From the Bayou to Panama....Enroute to Easter Island
We left our friends in Golden Meadow, Louisiana the day before Christmas. With a combination of heavy hearts and excitement, we bid goodbye to Gerard Ledet as he untied our lines to his boat. We had been on his dock for a year, refurbishing the Papa George
from a shrimp trawler into a tuna troller capable of long ocean voyages. Nathan, Gerard, JC, Mitch and their families had made us feel so welcome and at home in the Cajun lifestyle. There were several loaves of po-boy bread in the freezer. Our time in Golden Meadow is another whole story of wonderful people and their home in the Bayou. Here we are roosting on the rail after a long day of pipe fitting, tacking, welding, go-ferring, and all the other chores of changing Papa George
from a Gulf shrimper to an ocean going tuna troller. Neither Steve nor I could speak Cajun but when the guys were hard at work, the language was Cajun. All I learned was "laissez le bon temps roulez!" We spent the Winter, Spring and Fall of 1991 before we were ready for the high seas.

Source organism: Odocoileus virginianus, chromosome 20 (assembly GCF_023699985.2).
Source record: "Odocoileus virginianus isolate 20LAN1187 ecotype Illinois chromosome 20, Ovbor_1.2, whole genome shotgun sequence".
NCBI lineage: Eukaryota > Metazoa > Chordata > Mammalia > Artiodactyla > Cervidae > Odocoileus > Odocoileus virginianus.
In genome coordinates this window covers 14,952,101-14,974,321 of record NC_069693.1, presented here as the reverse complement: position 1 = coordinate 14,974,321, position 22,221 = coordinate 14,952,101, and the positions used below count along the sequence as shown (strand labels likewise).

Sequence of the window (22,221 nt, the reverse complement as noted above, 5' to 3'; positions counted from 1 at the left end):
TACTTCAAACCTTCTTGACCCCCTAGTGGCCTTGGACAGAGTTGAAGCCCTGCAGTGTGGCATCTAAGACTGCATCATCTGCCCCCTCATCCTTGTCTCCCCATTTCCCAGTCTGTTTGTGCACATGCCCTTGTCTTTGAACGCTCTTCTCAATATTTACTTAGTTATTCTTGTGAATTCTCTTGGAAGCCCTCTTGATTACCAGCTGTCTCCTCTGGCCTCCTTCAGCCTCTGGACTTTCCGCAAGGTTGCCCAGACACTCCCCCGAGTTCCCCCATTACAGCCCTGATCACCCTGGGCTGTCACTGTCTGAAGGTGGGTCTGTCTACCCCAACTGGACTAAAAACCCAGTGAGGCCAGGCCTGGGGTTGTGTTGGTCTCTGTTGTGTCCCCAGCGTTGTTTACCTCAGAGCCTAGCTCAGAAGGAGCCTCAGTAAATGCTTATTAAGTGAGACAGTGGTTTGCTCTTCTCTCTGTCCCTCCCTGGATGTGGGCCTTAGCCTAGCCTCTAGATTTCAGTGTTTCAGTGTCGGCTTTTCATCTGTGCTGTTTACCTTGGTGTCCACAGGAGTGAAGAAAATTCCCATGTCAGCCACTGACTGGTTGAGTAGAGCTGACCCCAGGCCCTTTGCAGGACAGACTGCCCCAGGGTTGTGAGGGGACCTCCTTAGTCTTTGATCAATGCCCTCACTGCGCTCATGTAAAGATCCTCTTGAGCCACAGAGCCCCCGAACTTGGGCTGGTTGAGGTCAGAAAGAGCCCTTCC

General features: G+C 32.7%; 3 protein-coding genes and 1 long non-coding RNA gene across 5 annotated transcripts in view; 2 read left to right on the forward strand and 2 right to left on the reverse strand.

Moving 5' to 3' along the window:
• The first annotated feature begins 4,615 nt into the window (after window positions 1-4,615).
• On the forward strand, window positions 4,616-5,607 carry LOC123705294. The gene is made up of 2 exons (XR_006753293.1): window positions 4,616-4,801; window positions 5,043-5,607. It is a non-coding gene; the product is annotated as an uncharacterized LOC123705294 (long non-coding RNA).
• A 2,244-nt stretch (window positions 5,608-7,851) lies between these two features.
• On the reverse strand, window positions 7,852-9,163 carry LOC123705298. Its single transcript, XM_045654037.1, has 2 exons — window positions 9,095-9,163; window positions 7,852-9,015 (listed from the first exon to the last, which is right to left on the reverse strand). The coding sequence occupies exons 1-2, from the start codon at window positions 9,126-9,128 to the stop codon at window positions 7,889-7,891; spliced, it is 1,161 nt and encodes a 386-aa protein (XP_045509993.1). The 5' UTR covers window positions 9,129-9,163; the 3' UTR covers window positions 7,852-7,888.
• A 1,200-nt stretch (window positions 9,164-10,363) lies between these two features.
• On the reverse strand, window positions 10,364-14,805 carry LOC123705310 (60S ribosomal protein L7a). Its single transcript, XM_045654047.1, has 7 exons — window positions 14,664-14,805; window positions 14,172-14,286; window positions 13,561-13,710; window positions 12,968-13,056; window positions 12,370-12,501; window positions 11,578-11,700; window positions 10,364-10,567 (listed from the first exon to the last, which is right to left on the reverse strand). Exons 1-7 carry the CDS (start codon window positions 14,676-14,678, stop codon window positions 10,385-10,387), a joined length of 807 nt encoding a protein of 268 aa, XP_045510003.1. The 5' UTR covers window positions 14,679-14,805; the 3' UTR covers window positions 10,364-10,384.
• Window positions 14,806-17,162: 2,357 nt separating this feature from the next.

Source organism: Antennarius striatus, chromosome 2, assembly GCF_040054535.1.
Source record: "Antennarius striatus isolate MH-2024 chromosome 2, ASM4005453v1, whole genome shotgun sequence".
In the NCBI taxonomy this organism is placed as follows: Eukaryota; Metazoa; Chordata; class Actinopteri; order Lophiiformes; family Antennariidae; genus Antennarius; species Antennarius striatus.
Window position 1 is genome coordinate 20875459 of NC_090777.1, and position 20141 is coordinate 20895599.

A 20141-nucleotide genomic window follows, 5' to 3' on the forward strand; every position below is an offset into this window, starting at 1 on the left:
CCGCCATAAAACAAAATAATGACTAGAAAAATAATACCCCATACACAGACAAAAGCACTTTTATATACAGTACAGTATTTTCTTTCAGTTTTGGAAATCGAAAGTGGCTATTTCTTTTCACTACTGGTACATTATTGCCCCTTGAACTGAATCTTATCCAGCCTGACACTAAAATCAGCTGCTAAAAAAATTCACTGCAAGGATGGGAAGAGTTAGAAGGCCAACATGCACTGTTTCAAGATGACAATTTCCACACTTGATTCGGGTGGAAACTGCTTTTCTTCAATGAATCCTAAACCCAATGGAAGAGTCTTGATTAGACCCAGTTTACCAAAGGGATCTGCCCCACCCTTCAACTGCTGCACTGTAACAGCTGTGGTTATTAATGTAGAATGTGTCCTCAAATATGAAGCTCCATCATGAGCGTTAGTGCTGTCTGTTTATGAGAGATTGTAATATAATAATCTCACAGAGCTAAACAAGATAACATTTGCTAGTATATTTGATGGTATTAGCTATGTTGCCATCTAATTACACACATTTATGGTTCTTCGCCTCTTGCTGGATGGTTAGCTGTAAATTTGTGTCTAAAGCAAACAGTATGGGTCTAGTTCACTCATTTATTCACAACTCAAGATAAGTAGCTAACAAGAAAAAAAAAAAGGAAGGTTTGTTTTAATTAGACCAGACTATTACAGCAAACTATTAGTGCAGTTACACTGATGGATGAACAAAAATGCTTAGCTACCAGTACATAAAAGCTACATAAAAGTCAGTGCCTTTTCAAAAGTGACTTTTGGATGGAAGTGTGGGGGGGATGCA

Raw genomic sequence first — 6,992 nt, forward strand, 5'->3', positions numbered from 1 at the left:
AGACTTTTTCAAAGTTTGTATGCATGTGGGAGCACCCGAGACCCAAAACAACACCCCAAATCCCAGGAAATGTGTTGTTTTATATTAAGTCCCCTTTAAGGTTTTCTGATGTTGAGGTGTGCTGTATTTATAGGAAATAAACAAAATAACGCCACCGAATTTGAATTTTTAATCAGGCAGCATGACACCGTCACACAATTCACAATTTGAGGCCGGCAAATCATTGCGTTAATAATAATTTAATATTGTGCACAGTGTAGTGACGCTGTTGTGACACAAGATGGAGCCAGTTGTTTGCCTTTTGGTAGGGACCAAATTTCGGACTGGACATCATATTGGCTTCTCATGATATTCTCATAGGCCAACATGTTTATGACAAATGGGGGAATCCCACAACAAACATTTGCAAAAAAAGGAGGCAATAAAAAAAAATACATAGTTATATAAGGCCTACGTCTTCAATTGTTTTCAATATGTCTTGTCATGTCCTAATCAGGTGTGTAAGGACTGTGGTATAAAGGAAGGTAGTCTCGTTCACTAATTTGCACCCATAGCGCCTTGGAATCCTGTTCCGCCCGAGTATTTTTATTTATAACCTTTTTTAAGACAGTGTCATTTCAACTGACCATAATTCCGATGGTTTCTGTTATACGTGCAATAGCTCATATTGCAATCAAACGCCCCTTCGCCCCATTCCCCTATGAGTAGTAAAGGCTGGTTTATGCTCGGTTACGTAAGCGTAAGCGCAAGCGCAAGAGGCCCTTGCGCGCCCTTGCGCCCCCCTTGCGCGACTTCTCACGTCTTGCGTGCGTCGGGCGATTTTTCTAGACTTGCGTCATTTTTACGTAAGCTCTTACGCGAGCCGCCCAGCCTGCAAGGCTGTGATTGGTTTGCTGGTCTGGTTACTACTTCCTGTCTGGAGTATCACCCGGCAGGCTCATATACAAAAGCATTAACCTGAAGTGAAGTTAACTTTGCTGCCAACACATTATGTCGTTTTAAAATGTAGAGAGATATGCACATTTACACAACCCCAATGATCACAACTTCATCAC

Gliding at an idle, the Papa George
just fit under the bridge with the hurricane gate. Superior Shipyard passed to starboard and the Christmas lights of town dwindled as we headed down Bayou LaFourche
. The previous owner of Papa George
claimed that the boat steered itself in the bayous. It was true, but not because the boat had a special animus, only that our draft of 11 feet was deep enough to plow a furrow which placed us in the deepest part of the channel. On board were a crew of five; Steve and myself, Drake (Steve) Bond and his wife Donee (pronounced "Doe-nay"), and Mark Commons. Our first day at sea would be Christmas. It was time to make stuffing and put the turkey in the oven. Storing enough food for six months at sea strained my stow
ing abilities but it was all there with plenty of fresh produce. Onward down the bayou to the Gulf of Mexico and out past the oil rigs toward Yucatan Channel. From there we would change course for Swan Island.
On my early morning watch, 3am to 9, am the ham rig was tuned to 20 meters sideband, to pick up some of the marine nets and any other interesting traffic.